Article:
FACTORS THAT AFFECT RADIOFREQUENCY HEAT LESION SIZE
Authors: Cosman E. Jr, Dolensky JR, and Hoffman RA.
Study type: Feasibility – Prospective, single center
Publication: Pain Medicine 2014; 15(12): 2020-36 (Link to PubMed)
Key Words: Sacroiliac Joint - Bipolar RF vs Cooled RF - Lesion Geometry
Figures are reproduced with permission from Copyright Clearance Center
- To compare RF heat lesion size across a broad range of active tip diameters, active tip lengths, set temperatures, set times, and modalities available for interventional pain management.
- To evaluate typical cannula and generator configurations, configurations that maximize lesion size, the RRE “Ray” electrode, cooled RF, and bipolar RF under controlled conditions.
Monopolar RF lesions were generated in bovine liver, using sharp cannulae with varying tip diameters (22-, 23-, 20-, 16-, and, 18-Gauge), tip lengths (5, 6, 10 and, 15 mm), set temperatures (60°, 70°, 80° and, 90°C) and set times (1, 1.5, 2, 3, 5, and, 10 minutes). For lesion size comparison, the following cannulas were used:
- All the factors (cannula diameters, active tip lengths, set temperatures, and set times) analyzed in the study, were found to significantly affect RF heat lesion size.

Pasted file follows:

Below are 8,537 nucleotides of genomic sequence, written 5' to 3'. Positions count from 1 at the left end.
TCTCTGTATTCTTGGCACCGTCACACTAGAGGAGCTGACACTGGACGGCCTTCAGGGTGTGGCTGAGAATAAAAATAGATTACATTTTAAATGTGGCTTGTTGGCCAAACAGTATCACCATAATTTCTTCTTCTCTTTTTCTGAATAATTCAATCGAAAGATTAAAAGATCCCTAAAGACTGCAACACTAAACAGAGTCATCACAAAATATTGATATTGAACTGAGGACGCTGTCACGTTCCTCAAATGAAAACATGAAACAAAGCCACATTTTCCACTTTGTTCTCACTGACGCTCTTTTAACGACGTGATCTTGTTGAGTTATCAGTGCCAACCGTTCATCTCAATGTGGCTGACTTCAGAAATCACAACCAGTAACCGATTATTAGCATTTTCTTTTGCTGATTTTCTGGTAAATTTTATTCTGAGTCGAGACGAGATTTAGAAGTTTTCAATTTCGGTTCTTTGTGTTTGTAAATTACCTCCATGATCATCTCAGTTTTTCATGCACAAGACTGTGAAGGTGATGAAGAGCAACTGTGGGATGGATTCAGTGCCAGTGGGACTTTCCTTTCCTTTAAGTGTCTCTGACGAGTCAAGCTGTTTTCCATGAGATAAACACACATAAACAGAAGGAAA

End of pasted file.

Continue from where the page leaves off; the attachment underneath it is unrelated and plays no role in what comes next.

- Increasing temperature and/or time enables a thinner cannula to generate lesion dimensions similar to those produced by a thicker cannula at lower temperatures or shorter times.
- With proper selection of generator settings; monopolar RF using a standard 18-gauge or 16-gauge cannulae produces heat lesions similar to those generated by cooled RF for the treatment of SIJ pain
- Bipolar RF between parallel cannulae produces a rounded brick-shaped lesion of comparable shape to three sequential monopolar lesions generated using the same cannulae and generator settings.
Tip gauge, tip length, temperature, and time substantially affect RF lesion size.